A subwoofer is a large, powered speaker specifically designed to produce bass tones and other low-frequency notes. A subwoofer uses air pressure to create a deep, rumbling sound in order to fill a room with bass noises. Subwoofers are most often placed on the floor in the corner of a room or auditorium for maximum effect across the entire venue. When you’re in a room or theater with loud bass that makes the floor rumble impressively under your feet, that’s the subwoofer you’re feeling. On a PC surround sound system, a subwoofer helps create fantastic bass tones when playing music or a particularly exciting movie.
    • Center Speaker
      The center speaker in a surround sound system is often considered to be the most important speaker of all the speakers in a surround sound system. Usually larger, more versatile, and containing more individual speaker cones than the other satellite speakers, most of the “important sound” is channeled through this speaker. In movies, for example, this means dialog and other important sound effects. High-quality surround sound systems will have a center speaker that is different from the left and right satellites.
    • Satellite Speakers
      A satellite speaker is a general term used for any of the speakers meant to be placed on the left or right sides of the room. In a standard 5.1 system, this means left and right front speakers and left and right rear speakers. That’s a total of four speakers plus the center speaker, which makes five, and then the “.1” represents the subwoofer, which is how the term “5.1” developed. So, 6.1 surround sound means six speakers plus still just one subwoofer.
    • Equalizer or Mixer
      Usually, the equalizer or mixer will just be a part of your PC (or audio receiver, for home theaters). Most computers have built-in equalizers or mixers as part of their sound card output specs, and most audio software, such as iTunes, also comes with its own mixer. On really high-end systems, or on systems which require a lot of power, you may need a separate equalizer as part of a powered amplification system.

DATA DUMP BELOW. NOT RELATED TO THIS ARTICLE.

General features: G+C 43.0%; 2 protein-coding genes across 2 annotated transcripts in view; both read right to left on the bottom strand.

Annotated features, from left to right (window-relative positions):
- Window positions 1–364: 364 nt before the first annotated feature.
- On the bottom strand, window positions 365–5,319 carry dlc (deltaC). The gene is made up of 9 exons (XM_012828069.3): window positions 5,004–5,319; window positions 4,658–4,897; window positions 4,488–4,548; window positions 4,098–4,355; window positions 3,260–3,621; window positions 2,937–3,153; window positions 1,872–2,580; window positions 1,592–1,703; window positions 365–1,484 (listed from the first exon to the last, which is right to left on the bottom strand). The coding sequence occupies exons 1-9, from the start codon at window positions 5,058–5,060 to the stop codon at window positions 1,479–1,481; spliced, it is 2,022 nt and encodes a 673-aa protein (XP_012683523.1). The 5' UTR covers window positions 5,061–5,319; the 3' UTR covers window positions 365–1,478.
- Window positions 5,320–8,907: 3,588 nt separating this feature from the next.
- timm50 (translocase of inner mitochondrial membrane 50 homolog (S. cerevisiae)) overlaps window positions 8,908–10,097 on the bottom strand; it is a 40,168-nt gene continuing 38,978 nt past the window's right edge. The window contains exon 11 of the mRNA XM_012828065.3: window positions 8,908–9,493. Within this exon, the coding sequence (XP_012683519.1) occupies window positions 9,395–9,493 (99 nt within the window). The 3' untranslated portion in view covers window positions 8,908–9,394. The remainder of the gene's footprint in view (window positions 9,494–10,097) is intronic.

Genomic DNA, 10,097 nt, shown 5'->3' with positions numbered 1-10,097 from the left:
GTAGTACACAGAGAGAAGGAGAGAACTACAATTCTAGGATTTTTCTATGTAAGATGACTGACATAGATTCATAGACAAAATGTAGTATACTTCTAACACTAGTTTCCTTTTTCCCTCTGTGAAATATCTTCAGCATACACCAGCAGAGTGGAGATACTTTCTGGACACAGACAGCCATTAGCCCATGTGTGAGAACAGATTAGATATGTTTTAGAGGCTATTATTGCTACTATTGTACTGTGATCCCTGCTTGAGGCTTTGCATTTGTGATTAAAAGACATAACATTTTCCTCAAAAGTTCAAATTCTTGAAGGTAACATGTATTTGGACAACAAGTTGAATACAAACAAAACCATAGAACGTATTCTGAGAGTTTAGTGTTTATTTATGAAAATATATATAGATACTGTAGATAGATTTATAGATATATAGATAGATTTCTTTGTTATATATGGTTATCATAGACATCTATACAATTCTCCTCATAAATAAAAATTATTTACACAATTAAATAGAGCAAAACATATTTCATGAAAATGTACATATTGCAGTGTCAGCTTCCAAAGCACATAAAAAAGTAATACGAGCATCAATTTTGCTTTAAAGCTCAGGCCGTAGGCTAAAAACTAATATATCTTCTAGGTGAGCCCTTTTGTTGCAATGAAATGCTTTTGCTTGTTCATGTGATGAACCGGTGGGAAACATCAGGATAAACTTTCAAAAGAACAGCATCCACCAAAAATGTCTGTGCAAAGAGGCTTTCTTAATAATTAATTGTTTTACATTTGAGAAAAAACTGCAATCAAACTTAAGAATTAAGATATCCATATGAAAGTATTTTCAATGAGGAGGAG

Types of Surround Sound Speaker Systems

    • 2.1 Speaker Systems
      2.1 audio systems are not technically “surround sound,” but they are definitely a step up from simple shelf speakers (which don’t have the benefit of a subwoofer). Just as with 5.1 systems, the “2” stands for two satellite speakers -- at the left and right front -- and the “.1” stands for the subwoofer. So 2.1 sound is a great economic solution if you don’t have the money or space for what is called “true” surround sound (at least 5.1 speakers), but you still want high quality, dynamic sound.
    • 5.1 Surround Sound Speakers
      5.1 surround sound and better is often referred to, when the system is of a high enough quality, as “true” surround sound. This is because the five speakers allow for two left and right front speakers, two left and right rear speakers (behind your head), a quality center speaker (thus the “5” in 5.1), and a powered subwoofer for deep, rumbling bass tones (that’s the “.1” in 5.1). When digital surround sound signals (such as Dolby or THX) are played through a system like this, you enter a whole new realm of sound, with thundering explosions, dynamic music, and subtle, encompassing sound effects all around your room.
    • 6.1, 10.2, and other Multi-Speaker Systems
      5.1 surround sound is considered the minimum number of speakers needed for true surround sound. Other common configurations include 6.1 (six speakers and a subwoofer) or 10.2 (ten speakers and two subwoofers). The configuration doesn’t matter a great deal and is mostly dependent upon your room size and personal desire. Most audio experts will tell you that above all, you just need to ensure that the speakers are balanced on each side of the room. In a 6.1 system, the extra satellite usually goes at the back center of the room, to balance out the front center speaker.